The Future of U.S. Coal

Despite the fact that U.S. coal consumption has increased steadily since it became an important fuel source in the U.S. in the mid 1800s, coal consumption in the U.S. is expected  to decline over the next several decades.  The IEA predicts that U.S. coal consumption will fall from 697 million tonnes in 2011 to 600 million tonnes in 2017 in its Medium Term Coal Market Report.  The reason for this projected decrease in U.S. coal consumption is two-fold.  First, the glut of cheap, domestic natural gas has created a tough competitor for coal in the power generation sector (where approximately 90% of U.S. coal is consumed).  Furthermore, new combined cycle natural gas power plants are much more efficient than tradition coal-fired generation facilities.  Second, energy policy in the U.S. is pushing for cleaner fuels and decreases in greenhouse gas (GHG) emissions.  This makes it difficult for coal to compete with cleaner fuels, such as natural gas.  These factors have created a negative outlook for the future of the U.S. coal mining industry.

However, the U.S. coal mining industry may still have hope.  While the U.S. is trying to clean up its act and decrease coal consumption, many parts of the world (most notably China and India) are drastically increasing their consumption of the relatively cheap energy source.  In its Medium Term Coal Market Report, The IEA predicts that world coal consumption will nearly equal world oil consumption by 2017.  They predict that coal consumption will reach 4.3 billion tonnes of oil equivalent, while petroleum consumption will reach 4.4 billion tonnes.  This represents a projected 39% increase in world coal consumption by 2017.  While countries like China and India continue to ramp up their coal consumption (both for industrial uses and power generation), their domestic production capacities will continue to lag behind.  They will both, therefore, continue to import increasing quantities of coal.  According to Platts, China currently imports most of its coal from Indonesia (33.05%) and Australia (38.08%).   Only 4.24% of its coal imports are from the U.S.  India’s coal imports come from similar locales, except with a larger amount coming from South Africa.  However, with projected decreases U.S. coal consumption and the construction of new export facilities on the west coast, The United States will begin shipping much larger volumes of coal to Asia.  The question is whether or not these increases in coal exports will be enough to offset the decreases in domestic coal consumption.  The IEA predicts that they will not be enough in the short to medium term, estimating that U.S. coal production will fall to 697 million tonnes in 2017, from 771 tonnes in 2011.  However, over a longer period of time U.S. coal production volumes may recover, as the U.S. Energy Information Administration (EIA) predicts in its 2012 Annual Energy Outlook (AEO).  Their predictions are presented in the figure below.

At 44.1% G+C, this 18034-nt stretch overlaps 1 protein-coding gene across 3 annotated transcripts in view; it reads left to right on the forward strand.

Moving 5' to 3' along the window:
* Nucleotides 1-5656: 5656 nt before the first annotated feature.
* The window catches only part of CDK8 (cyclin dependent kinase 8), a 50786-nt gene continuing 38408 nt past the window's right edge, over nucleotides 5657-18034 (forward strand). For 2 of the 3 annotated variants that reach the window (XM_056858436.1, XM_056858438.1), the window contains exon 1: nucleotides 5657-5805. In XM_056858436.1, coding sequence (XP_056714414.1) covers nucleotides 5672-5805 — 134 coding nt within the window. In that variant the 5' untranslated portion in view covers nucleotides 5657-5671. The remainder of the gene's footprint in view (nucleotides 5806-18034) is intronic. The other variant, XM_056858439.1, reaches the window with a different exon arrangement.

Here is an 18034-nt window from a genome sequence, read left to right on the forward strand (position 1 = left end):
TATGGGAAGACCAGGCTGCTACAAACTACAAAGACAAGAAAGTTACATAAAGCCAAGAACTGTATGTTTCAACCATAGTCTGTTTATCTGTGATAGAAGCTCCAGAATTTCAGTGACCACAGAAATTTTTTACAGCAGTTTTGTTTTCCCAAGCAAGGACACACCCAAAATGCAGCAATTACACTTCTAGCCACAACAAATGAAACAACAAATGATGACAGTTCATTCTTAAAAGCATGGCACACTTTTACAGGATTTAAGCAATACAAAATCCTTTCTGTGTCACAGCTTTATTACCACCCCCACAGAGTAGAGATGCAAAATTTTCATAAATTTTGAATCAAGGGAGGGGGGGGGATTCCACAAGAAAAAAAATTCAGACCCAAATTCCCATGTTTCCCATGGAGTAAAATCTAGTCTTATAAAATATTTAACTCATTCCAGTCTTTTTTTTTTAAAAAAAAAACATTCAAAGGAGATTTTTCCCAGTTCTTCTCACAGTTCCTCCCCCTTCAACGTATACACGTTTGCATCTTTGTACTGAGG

U.S. Coal Production in Quads (2012 AEO)

U.S. Coal Production in Quads (2012 AEO)

The coal mining industry has long been an important one in the U.S., and its dynamics are currently shifting.  Decreasing domestic consumption and increasing global consumption are presenting the industry with new challenges.  Appalachian coal will become less important as reserves diminish and the eastern coal market becomes saturated.  However, U.S. exports to Asia will provide western states with large coal reserves more opportunity to increase production.


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One response to “The Future of U.S. Coal

  1. stanleyliu09

    This is a very interesting post about the future of US Coal. Like Dr.Webber mentioned in class this past lecture; recent energy policies are geared on stopping greenhouse gas emissions. However what do you think the impact of the development of better and more efficient carbon sequester coal fired power plants start to appear. The White House is pushing for a stronger clean coal technology with a $3.4 Billion fund to the Recovery Act (White House Energy Blueprint). Also many companies such as Oglethorpe Power are making an attempt to establish a firmer control on keeping coal in power by also developing clean methods of using coal. These companies are in charge of 50% of our energy production through coal right now and it will be hard to imagine for them to let go of that control easily.
    While the EIA trends that you mentioned account for the decreasing cost of natural gas compared to the cost of coal, as seen in the many EIA reports such as the. Do these projections account for the large coal company that are fighting to keep their domestic markets? and what kind of impact are these companies having on the energy market by trying to keep their product on American shores? or would these companies rather find their market overseas in a hungrier market?

    It seems like natural gas will inevitably overtake coal eventually accordingly to the trends indicated by the EIA, but will it be able to overtake the majority of coal’s load? or will coal remain a major part of US energy? Coal and nuclear are the sources of baseload power demand because of their “low operating costs” (EIA) while petroleum and natural gas are responsible for the peak and intermediate periods. Can coal ever be completely replaced?

    So in short, I know that the question of natural gas overtaking coal is inevitable, but I think that there are many factors that will make the timeline of that event and the degree of dominance by natural gas over coal in the energy market hard to determine.

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